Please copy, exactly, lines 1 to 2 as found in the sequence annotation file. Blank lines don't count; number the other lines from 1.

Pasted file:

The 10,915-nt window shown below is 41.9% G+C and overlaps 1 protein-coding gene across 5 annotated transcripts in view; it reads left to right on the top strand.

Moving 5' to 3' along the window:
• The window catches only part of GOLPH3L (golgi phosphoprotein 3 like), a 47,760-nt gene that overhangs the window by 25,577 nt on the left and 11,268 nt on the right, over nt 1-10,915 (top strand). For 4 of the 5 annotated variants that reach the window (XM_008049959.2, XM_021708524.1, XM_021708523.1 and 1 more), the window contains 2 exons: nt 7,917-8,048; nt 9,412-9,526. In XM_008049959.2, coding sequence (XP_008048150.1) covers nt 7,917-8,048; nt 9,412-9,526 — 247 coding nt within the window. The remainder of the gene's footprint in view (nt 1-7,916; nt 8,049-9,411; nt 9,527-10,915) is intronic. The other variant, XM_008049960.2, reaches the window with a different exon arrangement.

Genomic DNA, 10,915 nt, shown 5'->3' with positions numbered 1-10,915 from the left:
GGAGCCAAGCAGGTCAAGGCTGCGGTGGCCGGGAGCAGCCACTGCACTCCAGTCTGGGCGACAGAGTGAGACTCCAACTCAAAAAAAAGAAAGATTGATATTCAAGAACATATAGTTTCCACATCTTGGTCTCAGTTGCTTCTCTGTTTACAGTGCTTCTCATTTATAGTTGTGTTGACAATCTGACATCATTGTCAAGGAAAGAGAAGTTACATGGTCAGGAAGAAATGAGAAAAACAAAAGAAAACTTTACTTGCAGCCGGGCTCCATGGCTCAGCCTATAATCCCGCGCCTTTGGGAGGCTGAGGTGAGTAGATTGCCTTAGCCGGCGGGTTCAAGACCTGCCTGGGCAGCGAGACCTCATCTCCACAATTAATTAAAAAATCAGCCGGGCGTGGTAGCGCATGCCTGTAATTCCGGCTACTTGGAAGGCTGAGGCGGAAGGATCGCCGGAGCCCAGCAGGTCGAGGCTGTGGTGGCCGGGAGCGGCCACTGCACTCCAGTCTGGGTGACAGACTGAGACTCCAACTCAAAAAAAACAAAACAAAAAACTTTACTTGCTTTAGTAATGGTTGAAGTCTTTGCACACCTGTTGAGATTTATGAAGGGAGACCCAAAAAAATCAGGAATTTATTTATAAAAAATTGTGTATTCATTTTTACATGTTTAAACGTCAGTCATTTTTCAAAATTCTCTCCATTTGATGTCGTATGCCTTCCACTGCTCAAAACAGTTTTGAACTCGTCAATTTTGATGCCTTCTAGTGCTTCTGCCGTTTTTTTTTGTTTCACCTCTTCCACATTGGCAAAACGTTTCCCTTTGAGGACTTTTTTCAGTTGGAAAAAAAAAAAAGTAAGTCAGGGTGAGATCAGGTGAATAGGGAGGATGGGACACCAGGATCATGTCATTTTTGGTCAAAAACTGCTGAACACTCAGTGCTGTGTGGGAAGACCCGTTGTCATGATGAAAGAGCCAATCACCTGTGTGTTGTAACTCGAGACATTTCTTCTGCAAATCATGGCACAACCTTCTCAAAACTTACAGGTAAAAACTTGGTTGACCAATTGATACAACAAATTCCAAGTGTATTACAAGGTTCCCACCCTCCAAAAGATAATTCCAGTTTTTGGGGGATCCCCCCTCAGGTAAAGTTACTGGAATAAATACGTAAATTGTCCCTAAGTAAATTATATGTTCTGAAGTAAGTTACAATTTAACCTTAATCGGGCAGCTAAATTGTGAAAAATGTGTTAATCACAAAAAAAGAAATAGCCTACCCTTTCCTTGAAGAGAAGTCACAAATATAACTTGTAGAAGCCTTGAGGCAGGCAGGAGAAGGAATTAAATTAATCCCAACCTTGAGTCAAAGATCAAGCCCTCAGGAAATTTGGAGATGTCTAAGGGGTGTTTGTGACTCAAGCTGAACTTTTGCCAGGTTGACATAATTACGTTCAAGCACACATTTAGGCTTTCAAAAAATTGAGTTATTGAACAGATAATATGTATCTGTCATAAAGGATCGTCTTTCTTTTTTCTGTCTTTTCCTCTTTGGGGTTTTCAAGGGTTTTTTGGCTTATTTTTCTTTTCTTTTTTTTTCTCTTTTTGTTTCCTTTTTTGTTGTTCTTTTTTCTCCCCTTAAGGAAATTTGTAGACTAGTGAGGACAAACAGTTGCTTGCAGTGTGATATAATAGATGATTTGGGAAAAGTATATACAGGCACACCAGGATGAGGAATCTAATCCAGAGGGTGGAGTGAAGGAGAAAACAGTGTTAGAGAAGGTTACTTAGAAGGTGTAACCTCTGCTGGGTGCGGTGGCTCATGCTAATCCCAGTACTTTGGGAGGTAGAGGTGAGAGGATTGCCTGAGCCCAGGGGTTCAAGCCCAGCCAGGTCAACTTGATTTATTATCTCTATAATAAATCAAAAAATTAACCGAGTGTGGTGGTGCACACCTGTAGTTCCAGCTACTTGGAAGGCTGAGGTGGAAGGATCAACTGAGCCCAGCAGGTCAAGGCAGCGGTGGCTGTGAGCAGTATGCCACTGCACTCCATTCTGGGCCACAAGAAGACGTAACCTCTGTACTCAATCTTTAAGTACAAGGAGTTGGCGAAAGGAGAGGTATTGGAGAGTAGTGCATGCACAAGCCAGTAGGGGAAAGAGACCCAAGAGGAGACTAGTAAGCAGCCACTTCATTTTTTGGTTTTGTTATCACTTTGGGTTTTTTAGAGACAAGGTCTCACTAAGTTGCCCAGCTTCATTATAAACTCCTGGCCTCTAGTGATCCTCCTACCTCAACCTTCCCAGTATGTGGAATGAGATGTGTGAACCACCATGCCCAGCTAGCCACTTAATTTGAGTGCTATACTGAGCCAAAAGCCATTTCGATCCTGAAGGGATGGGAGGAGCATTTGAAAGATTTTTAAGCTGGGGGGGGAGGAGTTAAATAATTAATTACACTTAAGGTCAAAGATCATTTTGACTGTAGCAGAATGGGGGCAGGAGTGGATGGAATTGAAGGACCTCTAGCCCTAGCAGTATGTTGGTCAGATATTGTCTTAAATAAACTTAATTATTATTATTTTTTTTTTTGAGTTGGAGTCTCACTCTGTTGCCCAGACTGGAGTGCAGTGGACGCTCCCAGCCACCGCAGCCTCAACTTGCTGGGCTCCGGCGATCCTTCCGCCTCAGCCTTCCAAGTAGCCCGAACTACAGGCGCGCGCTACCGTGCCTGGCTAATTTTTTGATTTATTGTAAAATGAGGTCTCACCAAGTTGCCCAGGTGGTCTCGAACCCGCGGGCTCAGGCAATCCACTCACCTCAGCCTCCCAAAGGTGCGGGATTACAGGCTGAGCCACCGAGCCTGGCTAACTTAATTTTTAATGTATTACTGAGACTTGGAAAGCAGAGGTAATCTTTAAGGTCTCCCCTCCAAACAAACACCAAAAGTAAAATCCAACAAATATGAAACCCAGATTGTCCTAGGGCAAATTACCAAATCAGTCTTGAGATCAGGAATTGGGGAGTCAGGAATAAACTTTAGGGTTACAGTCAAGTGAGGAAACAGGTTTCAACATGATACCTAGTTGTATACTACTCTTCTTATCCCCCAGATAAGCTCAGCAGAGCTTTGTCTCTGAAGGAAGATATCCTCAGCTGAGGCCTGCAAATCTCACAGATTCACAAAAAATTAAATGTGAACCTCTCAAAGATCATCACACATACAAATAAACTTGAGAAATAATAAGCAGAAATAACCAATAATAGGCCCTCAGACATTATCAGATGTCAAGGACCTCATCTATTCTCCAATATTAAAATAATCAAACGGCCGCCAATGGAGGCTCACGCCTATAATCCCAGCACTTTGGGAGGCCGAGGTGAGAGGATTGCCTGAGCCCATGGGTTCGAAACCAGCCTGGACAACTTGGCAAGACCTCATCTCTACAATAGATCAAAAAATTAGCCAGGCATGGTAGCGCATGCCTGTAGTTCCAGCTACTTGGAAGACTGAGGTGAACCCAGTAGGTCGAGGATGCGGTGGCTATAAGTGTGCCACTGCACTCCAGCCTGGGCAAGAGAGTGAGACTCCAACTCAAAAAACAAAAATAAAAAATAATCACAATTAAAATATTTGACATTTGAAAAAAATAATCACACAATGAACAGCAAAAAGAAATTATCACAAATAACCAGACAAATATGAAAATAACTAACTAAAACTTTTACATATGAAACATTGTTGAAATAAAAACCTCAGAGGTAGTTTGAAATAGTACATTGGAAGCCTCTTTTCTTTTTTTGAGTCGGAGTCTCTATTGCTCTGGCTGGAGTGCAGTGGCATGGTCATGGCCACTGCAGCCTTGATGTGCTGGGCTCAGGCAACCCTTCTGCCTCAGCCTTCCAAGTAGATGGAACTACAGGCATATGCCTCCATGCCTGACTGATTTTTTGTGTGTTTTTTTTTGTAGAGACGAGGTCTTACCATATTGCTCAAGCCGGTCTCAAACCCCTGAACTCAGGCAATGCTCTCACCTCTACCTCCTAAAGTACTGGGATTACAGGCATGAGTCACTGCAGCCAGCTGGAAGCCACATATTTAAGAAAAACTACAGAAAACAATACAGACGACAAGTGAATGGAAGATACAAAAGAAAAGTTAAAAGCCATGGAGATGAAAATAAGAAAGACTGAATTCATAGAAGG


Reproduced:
The 10,915-nt window shown below is 41.9% G+C and overlaps 1 protein-coding gene across 5 annotated transcripts in view; it reads left to right on the top strand.

Moving 5' to 3' along the window: